Technology and Learning

Most of us have had experience of “e-learning” in school, where basically technology is used as an aide to teaching. E-learning can take place as webcast lectures, or forum discussions, or chatrooms, or online quizzes. Actually everything conducted online that counts for marks can be counted as e-learning. There’s a lot of mixed feelings about this mode of instruction, among the students and staff. It’s good in small doses, in that it lets people interact in a more intimate way outside of class. Students get to voice their thoughts more bravely without being judged, and social hierarchy disappears. However, most people get annoyed after a while because it can be so hard to focus on the lesson when you’re at home and your fingers are itching to open that other tab and go to a completely different website.

And really, that’s the crux of the problem with technology and learning. Technology is bursting with distractions. How many people, when on the computer, really have only 1 window open at one time? Even when doing work, you have your internet research, your Word document and some PDF readings open that you must toggle around. And it’s so easy to add Facebook to the mix, or open some music. In class, too, it has been found that having technological devices with you does not help in your efficiency at all. Having a laptop on actually makes you zone out more often, and you miss more of the teacher’s words. And when handphones are kept in your bags in silent mode, they do still vibrate when you receive a new message, which leaves an unseen stress on you.

And I’m sure some of us have experienced the phenomenon of having something to say or ask, but deciding to leave it to an email later, rather than saying it on the spot. Some tutors even encourage that sort of behaviour in tutorials. Students can type out their responses on the forum even during class, if they do not wish to speak it out or there is a lack of time. I find this most startling. This totally discourages pupils from voicing their most intellectual opinions, and causes everybody to retreat to their own little internet shells, with its delayed feedback and disinhibited way of speech.

Granted, that doesn’t really happen. In my tutorial, students still speak out in class rather than type feverishly into their gadgets. That said, I’m not sure how much more useful technology is in that regard. Being able to speak out in class is a liberating and gratifying experience, and encouraging shy students to type doesn’t really get them out of their shyness. In time to come, they still have to force themselves to speak up physically.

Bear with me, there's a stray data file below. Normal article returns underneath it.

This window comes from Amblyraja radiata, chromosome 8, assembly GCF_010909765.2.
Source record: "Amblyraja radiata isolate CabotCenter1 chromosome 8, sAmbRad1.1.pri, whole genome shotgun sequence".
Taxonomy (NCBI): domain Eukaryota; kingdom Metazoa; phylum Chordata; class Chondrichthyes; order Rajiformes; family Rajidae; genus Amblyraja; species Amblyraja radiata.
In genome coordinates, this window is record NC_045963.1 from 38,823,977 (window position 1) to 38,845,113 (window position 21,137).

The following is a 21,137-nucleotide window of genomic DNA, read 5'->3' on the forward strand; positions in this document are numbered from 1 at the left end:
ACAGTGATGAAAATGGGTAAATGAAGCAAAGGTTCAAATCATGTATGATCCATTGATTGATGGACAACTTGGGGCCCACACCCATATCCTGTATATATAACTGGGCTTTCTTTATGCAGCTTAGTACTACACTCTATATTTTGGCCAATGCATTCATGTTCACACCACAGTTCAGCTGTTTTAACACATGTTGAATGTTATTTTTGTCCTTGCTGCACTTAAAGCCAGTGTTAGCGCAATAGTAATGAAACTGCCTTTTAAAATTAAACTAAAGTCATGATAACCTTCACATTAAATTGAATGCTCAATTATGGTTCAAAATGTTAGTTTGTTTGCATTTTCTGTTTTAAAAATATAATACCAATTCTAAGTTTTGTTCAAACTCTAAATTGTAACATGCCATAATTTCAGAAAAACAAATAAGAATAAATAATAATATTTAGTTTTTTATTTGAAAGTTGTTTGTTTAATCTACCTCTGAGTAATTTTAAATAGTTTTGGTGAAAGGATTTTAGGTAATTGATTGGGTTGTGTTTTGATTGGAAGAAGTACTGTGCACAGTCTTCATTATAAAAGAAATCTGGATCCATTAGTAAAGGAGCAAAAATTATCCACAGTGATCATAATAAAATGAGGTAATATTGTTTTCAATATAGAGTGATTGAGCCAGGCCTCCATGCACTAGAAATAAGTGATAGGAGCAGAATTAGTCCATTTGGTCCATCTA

Technology also has another added problem of notes. Nowadays people think it’s cool to type notes into their Powerpoint slides on their laptops or their iPads. I must say that for some kinds of learners, the process of writing increases cognitive processing and we remember better. I don’t believe typing has the same effect. Plus, what happened to “don’t stare at the screen for too long or else you’ll get myopia?” From what I see, people are glued to their screens during lessons, their fingers hard at work tapping away, and some of those screens have probably the maximum brightness level.

And of course, let’s not forget the irritating distraction of having someone sitting in front of you play DotA. This always happens, especially to people who sit in the front row. No idea why.

Also, just a point that whenever I need my laptop for class, it runs out of battery and I must scurry around looking for a power switch. And because power switches tend to be located at the walls, I end up needing to sit at some emo corner, or squeezing among people I don’t know.


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